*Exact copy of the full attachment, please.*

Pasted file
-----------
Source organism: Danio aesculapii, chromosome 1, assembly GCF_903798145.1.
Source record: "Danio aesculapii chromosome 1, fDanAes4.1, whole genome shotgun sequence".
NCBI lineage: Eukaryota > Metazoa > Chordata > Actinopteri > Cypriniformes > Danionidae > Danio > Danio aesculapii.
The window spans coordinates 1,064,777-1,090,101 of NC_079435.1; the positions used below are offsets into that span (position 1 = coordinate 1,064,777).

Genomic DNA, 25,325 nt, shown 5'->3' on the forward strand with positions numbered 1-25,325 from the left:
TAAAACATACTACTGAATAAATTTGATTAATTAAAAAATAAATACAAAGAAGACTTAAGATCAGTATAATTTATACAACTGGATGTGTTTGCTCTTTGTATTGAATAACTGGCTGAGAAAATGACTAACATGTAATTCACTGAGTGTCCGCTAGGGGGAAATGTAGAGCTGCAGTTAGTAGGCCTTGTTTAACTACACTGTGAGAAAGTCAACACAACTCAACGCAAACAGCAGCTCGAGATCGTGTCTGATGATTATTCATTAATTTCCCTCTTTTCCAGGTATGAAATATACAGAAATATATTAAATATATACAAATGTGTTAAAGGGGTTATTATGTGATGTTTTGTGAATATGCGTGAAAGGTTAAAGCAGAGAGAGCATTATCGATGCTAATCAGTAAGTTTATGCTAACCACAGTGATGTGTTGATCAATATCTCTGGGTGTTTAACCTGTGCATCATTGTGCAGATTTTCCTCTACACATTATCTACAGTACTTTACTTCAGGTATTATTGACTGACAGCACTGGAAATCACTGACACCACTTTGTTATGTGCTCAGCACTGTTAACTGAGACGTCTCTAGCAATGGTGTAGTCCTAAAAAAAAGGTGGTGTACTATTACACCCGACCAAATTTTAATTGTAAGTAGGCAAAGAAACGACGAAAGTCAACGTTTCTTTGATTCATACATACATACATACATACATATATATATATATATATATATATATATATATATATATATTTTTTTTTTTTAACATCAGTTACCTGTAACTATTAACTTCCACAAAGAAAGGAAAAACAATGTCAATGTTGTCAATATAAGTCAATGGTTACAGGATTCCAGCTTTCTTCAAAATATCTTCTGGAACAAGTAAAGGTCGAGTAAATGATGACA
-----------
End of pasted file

Source organism: Danio aesculapii, chromosome 1, assembly GCF_903798145.1.
Source record: "Danio aesculapii chromosome 1, fDanAes4.1, whole genome shotgun sequence".
NCBI lineage: Eukaryota > Metazoa > Chordata > Actinopteri > Cypriniformes > Danionidae > Danio > Danio aesculapii.
The window spans coordinates 1,064,777-1,090,101 of NC_079435.1; the positions used below are offsets into that span (position 1 = coordinate 1,064,777).

Genomic DNA, 25,325 nt, shown 5'->3' on the forward strand with positions numbered 1-25,325 from the left:
TAAAACATACTACTGAATAAATTTGATTAATTAAAAAATAAATACAAAGAAGACTTAAGATCAGTATAATTTATACAACTGGATGTGTTTGCTCTTTGTATTGAATAACTGGCTGAGAAAATGACTAACATGTAATTCACTGAGTGTCCGCTAGGGGGAAATGTAGAGCTGCAGTTAGTAGGCCTTGTTTAACTACACTGTGAGAAAGTCAACACAACTCAACGCAAACAGCAGCTCGAGATCGTGTCTGATGATTATTCATTAATTTCCCTCTTTTCCAGGTATGAAATATACAGAAATATATTAAATATATACAAATGTGTTAAAGGGGTTATTATGTGATGTTTTGTGAATATGCGTGAAAGGTTAAAGCAGAGAGAGCATTATCGATGCTAATCAGTAAGTTTATGCTAACCACAGTGATGTGTTGATCAATATCTCTGGGTGTTTAACCTGTGCATCATTGTGCAGATTTTCCTCTACACATTATCTACAGTACTTTACTTCAGGTATTATTGACTGACAGCACTGGAAATCACTGACACCACTTTGTTATGTGCTCAGCACTGTTAACTGAGACGTCTCTAGCAATGGTGTAGTCCTAAAAAAAAGGTGGTGTACTATTACACCCGACCAAATTTTAATTGTAAGTAGGCAAAGAAACGACGAAAGTCAACGTTTCTTTGATTCATACATACATACATACATACATATATATATATATATATATATATATATATATATATATATTTTTTTTTTTTAACATCAGTTACCTGTAACTATTAACTTCCACAAAGAAAGGAAAAACAATGTCAATGTTGTCAATATAAGTCAATGGTTACAGGATTCCAGCTTTCTTCAAAATATCTTCTGGAACAAGTAAAGGTCGAGTAAATGATGACA